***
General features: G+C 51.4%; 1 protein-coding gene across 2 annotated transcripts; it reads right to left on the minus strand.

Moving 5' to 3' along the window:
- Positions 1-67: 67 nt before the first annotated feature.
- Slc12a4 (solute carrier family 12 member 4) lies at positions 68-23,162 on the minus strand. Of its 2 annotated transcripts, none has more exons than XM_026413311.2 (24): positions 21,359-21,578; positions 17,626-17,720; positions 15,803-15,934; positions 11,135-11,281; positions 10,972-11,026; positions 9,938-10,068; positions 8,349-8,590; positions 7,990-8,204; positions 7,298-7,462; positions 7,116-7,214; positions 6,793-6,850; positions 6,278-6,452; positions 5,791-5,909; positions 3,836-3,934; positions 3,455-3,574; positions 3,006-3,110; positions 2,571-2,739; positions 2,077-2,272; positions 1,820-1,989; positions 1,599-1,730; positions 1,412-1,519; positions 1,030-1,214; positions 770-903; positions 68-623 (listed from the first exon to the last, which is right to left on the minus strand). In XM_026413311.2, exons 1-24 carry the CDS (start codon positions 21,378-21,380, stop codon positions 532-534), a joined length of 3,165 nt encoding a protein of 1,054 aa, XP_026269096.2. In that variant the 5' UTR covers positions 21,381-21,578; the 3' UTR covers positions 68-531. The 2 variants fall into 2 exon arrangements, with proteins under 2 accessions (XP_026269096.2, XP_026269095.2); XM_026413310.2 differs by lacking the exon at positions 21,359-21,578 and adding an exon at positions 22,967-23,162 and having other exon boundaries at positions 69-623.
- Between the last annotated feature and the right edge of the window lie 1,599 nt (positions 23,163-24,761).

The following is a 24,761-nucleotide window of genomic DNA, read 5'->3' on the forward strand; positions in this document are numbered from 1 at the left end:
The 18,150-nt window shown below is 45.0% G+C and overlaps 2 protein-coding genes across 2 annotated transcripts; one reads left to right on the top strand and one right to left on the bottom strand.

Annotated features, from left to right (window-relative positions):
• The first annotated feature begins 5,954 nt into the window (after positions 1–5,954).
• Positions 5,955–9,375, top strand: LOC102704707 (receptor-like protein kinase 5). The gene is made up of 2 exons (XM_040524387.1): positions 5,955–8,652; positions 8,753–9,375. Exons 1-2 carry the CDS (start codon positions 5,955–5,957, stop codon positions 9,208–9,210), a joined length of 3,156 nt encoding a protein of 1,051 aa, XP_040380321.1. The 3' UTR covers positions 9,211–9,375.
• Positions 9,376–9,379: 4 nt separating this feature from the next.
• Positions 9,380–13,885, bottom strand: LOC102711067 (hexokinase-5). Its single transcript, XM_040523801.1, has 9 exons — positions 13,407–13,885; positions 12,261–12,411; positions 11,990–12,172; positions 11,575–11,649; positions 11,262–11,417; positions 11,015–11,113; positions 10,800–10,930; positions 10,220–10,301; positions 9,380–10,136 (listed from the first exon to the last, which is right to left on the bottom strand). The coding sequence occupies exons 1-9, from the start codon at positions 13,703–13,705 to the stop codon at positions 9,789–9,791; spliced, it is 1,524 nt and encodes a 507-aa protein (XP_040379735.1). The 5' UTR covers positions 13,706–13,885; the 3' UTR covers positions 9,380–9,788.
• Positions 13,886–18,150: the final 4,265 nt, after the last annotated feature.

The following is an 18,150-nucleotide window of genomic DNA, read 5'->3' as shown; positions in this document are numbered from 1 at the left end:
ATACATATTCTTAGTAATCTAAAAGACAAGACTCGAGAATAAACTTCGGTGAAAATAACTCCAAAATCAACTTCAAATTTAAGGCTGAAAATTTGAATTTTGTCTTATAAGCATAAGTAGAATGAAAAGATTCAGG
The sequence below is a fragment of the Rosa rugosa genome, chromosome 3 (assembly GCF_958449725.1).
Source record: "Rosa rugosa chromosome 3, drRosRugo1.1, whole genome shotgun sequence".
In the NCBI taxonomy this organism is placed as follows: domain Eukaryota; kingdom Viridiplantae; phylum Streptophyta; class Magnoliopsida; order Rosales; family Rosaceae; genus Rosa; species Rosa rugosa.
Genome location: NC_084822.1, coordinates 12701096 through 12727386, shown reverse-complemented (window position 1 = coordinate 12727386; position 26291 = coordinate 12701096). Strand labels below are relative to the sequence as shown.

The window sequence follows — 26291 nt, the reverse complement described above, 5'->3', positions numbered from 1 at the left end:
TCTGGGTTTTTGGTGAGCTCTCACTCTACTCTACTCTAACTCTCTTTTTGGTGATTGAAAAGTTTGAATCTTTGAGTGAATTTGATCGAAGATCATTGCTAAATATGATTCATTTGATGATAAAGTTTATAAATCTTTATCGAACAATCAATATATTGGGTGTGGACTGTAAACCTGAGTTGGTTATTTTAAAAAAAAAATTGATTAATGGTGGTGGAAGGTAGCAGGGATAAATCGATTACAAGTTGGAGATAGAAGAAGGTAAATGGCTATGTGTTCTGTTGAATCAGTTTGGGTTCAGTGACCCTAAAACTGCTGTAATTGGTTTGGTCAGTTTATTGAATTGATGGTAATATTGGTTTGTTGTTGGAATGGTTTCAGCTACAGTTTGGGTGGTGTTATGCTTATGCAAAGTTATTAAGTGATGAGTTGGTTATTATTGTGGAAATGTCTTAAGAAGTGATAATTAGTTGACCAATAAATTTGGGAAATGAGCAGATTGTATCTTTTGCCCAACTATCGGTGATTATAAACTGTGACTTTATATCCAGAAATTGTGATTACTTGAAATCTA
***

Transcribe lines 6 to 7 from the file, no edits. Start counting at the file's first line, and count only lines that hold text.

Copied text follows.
The following is a 24,761-nucleotide window of genomic DNA, read 5'->3' on the forward strand; positions in this document are numbered from 1 at the left end:
The 18,150-nt window shown below is 45.0% G+C and overlaps 2 protein-coding genes across 2 annotated transcripts; one reads left to right on the top strand and one right to left on the bottom strand.